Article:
The trade deal has also helped farmers, cooperatives and other parts of the distributions chains in the U.S. and Canada build up their export supply chains, and become the top ten exporters of cereals, which includes wheat, corn, rice and sorghum.

Top cereals exporters, 2017

U.S. $18.7 billion
Argentina $7 billion
France $5.6 billion
Ukraine $6.5 billion
India $7.54 billion
Russia $7.48 billion
Australia $6.5 billion
Canada $6.3 billion
Thailand $5.4 billion
Brazil $5 billion

And Mexico and Canada are two of the U.S.’s top three export markets. Mexico is a massive buyer of U.S. corn.

Top destination, U.S. cereals exports, 2017

Mexico $3.9 billion
Japan $3.2 billion
China $1.3 billion
South Korea $1.2 billion
Colombia $1 billion
Taiwan $736.2 million
Peru $612.8 million
Philippines $583.2 million
Canada $507.6 million
Saudi Arabia $395.7 million

The U.S. is also the world’s biggest meat exporter.

Top meat exporters, first 11 months of 2017

U.S. $14.9 billion
Brazil $12.8 billion
Netherlands $9 billion
Germany $8.2 billion
Australia $8.1 billion
Spain $6 billion
Poland $4.9 billion
Canada $4.6 billion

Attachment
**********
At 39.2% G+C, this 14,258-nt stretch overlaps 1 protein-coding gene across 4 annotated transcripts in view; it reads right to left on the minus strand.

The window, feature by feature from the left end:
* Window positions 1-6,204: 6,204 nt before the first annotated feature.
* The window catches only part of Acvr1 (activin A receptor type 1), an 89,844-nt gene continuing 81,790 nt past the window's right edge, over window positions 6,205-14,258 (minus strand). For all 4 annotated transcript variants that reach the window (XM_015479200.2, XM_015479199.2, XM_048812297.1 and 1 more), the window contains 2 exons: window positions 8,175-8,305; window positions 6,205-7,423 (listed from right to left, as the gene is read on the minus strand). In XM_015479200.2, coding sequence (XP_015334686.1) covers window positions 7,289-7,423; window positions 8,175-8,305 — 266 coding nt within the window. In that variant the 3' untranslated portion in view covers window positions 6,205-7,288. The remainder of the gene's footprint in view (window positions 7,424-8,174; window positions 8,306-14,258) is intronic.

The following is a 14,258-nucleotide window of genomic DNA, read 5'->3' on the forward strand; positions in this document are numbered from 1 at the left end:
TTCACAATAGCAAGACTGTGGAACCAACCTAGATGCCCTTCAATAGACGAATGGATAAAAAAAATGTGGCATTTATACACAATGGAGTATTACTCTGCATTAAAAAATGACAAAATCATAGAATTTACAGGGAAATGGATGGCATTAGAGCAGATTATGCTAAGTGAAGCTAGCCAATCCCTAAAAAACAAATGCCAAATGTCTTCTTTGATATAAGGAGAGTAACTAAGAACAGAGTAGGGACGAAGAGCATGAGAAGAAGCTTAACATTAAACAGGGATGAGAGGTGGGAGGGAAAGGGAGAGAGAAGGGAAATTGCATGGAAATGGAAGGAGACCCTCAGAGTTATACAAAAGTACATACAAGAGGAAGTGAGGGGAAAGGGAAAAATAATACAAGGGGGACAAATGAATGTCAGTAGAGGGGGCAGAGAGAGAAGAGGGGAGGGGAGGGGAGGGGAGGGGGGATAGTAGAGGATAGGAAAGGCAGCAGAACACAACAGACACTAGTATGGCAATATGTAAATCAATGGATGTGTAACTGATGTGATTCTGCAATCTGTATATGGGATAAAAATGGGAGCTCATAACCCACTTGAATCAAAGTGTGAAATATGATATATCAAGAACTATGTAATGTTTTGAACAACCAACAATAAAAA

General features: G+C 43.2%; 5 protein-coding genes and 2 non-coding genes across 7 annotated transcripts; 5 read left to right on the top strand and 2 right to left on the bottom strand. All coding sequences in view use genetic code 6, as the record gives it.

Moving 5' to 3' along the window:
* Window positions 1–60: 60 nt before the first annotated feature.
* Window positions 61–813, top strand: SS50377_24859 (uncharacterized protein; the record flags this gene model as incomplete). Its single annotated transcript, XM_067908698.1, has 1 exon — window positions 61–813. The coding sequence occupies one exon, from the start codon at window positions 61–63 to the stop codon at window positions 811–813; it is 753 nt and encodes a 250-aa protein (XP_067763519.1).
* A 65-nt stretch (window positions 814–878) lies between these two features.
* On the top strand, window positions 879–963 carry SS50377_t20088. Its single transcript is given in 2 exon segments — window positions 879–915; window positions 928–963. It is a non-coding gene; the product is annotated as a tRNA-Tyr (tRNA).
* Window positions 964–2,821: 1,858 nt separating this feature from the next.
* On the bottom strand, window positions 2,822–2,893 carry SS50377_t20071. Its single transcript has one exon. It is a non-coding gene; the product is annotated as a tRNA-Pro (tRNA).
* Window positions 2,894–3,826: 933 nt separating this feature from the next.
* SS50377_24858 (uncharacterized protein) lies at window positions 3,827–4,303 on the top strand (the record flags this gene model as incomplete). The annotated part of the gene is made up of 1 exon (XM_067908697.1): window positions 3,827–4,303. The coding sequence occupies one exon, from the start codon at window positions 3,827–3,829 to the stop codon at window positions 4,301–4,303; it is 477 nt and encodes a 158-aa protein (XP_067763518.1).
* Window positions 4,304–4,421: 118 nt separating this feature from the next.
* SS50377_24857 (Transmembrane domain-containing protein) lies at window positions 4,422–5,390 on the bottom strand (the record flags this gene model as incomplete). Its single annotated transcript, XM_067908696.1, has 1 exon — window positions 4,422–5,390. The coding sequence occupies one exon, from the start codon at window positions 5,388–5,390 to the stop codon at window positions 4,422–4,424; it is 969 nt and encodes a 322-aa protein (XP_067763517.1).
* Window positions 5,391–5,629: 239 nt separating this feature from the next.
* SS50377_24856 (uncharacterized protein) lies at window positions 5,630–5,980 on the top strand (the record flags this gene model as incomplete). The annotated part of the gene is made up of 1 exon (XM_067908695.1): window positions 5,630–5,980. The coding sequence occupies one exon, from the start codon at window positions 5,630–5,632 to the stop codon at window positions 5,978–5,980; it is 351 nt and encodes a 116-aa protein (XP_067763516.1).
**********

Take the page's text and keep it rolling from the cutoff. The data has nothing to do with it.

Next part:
New Zealand $4.2 billion
India $3.9 billion

And, just like in cereals, NAFTA partners are two of its biggest markets.

Top destinations, U.S. meat exports, 2017

Japan $3.2 billion
Mexico $2.9 billion
South Korea $1.5 billion
Hong Kong $1.5 billion
Canada $1.3 billion
Taiwan $527.3 million
China $477 million
Chile $207.1 million
Colombia $205.8 million

Individual states would suffer if the U.S. were to leave NAFTA. Canada is the top agricultural export market for 29 U.S. states.

For example, Virginia’s agriculture and forestry industries employ half a million people. The state’s agriculture and forestry exports to Canada have increased 475% and to Mexico by more than 1,300% since NAFTA was enacted in the 1990s.

“U.S. farm incomes are at their lowest in more than a decade, so we need to be removing barriers to trade and giving our farmers all the advantages and opportunities that we can,” Ralph Northam, governor of Virginia, said in a recent pro-NAFTA speech.

To be sure, Canada is equally reliant on U.S. markets, especially for its large timber sector.

Buyers of Canadian wood, 2017

U.S. $10.8 billion
China $1.3 billion
Japan $865.8 million
UK $286.5 million
South Korea $163.9 million

One sign of hope for farmers in all three countries: U.S. agriculture secretary Sonny Perdue has told reporters that President Trump softened his stance on NAFTA after seeing a map showing how reliant American farmers were on the trade treaty.

What topic would you like the Trade Numerologist to cover? Email with comments and questions.

The Trade Numerologist is IHS Markit’s unique weekly look at global trade by award-winning journalist John W. Miller, formerly of the Wall Street Journal, using proprietary numbers from IHS Markit’s Global Trade Atlas database, the world’s most complete and accurate set of trade numbers.